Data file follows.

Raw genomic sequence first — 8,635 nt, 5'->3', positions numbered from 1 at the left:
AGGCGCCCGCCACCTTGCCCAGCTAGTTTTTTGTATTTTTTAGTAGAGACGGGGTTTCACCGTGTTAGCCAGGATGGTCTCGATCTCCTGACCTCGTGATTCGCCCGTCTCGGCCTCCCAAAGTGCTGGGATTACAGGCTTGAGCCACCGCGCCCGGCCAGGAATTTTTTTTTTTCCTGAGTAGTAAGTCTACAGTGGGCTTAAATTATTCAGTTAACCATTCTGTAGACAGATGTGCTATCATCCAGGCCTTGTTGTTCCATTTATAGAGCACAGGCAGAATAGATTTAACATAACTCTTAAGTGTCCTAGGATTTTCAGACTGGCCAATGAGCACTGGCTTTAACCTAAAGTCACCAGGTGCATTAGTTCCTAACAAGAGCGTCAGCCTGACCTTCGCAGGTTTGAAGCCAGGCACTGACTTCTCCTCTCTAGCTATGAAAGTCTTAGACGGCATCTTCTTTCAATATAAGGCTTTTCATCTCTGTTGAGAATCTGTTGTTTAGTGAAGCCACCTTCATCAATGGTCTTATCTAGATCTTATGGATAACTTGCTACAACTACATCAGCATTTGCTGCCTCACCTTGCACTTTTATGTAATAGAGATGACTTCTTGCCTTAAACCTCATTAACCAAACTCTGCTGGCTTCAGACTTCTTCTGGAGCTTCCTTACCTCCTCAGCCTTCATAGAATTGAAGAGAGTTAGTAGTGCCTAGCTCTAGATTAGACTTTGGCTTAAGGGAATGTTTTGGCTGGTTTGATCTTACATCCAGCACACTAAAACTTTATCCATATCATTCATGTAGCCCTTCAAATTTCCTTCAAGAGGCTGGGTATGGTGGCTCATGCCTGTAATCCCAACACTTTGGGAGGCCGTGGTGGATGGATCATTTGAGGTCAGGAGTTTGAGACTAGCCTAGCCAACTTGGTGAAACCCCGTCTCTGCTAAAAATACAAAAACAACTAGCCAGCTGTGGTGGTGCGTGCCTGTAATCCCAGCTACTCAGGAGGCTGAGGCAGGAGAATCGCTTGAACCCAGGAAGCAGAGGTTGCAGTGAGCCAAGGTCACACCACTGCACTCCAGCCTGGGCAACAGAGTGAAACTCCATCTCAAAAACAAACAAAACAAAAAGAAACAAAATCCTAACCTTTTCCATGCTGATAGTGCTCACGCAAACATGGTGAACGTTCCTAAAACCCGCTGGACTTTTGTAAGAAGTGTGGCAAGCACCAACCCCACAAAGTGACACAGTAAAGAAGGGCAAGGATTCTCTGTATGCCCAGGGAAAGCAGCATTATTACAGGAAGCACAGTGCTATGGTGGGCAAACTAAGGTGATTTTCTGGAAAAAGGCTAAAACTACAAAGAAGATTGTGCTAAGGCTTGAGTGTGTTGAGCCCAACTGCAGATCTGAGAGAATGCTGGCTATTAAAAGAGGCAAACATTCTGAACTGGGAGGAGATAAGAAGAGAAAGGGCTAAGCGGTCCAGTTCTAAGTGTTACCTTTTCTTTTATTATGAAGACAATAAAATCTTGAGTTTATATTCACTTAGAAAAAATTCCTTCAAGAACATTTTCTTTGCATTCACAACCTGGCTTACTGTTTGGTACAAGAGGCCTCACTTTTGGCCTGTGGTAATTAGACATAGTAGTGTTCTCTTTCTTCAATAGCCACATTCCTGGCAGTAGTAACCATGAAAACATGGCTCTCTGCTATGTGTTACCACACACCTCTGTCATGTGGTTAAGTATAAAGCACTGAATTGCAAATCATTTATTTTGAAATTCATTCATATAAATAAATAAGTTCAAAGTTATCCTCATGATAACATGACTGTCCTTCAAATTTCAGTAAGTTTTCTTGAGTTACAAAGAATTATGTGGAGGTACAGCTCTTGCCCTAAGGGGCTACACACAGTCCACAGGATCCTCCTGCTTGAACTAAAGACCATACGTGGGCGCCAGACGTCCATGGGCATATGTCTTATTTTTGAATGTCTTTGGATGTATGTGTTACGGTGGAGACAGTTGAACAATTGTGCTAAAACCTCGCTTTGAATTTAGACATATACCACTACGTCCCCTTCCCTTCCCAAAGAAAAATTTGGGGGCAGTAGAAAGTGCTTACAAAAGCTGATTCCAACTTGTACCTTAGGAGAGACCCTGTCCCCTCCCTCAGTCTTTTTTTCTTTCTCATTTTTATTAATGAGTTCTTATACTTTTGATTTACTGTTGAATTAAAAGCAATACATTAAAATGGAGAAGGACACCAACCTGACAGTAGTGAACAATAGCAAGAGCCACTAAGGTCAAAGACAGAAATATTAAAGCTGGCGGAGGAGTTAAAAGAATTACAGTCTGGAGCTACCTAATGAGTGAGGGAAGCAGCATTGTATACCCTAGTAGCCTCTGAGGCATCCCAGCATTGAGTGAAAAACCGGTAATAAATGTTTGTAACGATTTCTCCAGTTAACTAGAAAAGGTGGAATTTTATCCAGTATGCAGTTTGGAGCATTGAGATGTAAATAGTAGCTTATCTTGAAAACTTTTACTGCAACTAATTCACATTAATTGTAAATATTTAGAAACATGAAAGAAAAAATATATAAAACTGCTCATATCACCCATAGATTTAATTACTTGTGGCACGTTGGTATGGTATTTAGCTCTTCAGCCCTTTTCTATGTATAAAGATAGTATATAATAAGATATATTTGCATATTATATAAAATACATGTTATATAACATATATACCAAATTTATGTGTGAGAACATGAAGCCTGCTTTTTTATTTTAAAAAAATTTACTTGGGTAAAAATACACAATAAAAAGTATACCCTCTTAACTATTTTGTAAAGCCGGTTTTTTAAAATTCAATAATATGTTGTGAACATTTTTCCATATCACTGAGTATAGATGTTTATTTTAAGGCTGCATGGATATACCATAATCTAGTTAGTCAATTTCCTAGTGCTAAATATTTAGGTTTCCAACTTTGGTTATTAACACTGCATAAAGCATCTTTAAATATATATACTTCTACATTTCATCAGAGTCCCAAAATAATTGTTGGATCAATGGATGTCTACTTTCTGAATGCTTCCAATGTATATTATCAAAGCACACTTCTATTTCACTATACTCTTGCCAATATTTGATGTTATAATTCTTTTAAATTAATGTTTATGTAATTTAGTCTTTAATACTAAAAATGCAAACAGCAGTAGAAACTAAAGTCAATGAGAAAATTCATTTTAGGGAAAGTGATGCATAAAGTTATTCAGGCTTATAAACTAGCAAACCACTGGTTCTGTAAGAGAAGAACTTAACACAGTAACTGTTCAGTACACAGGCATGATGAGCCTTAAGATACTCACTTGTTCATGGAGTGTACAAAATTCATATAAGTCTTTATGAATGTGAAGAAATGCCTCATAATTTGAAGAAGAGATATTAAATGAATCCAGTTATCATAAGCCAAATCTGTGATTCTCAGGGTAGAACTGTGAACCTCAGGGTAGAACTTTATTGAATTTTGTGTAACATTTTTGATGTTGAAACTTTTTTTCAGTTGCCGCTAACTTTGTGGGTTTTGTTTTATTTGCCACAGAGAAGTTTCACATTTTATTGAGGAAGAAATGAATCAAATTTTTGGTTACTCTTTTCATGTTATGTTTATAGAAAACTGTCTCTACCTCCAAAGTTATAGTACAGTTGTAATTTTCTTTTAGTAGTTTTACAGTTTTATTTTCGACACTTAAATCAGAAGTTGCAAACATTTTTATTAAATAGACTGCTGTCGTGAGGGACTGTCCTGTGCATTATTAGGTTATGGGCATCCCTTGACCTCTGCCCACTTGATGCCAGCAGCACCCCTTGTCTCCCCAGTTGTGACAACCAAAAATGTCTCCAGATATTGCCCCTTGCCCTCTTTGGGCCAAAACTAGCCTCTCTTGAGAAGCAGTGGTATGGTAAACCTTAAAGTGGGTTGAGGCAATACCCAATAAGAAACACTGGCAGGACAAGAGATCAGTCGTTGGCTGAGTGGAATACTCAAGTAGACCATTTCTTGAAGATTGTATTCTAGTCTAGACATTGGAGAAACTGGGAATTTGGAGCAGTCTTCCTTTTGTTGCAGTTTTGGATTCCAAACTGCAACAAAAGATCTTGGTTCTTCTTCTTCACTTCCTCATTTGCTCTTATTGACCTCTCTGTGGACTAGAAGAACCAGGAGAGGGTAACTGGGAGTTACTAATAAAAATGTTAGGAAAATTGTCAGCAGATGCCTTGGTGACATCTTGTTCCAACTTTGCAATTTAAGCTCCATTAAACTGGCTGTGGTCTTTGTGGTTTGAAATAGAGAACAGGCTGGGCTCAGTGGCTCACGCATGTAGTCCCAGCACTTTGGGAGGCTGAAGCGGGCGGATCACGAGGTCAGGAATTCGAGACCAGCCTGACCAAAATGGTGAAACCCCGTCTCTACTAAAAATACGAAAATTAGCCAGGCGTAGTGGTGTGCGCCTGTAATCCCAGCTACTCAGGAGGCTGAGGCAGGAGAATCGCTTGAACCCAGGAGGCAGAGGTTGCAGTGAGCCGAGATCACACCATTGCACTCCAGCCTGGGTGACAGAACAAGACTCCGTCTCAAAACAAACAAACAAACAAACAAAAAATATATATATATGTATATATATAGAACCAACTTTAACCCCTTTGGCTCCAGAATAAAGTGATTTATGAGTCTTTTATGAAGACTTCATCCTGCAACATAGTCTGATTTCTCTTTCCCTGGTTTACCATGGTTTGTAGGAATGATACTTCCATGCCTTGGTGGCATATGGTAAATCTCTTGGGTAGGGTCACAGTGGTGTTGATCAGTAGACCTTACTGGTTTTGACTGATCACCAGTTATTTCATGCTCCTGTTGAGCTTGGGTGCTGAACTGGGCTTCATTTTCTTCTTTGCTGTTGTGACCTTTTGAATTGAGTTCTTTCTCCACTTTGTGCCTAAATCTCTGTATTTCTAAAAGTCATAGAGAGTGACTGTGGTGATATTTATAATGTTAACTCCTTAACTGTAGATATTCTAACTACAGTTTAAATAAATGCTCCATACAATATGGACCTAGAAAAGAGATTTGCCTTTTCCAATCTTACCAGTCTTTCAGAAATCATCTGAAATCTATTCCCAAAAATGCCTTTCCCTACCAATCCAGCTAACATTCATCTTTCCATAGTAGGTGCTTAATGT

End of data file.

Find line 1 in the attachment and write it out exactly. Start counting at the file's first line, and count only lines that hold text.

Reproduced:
Raw genomic sequence first — 8,635 nt, 5'->3', positions numbered from 1 at the left: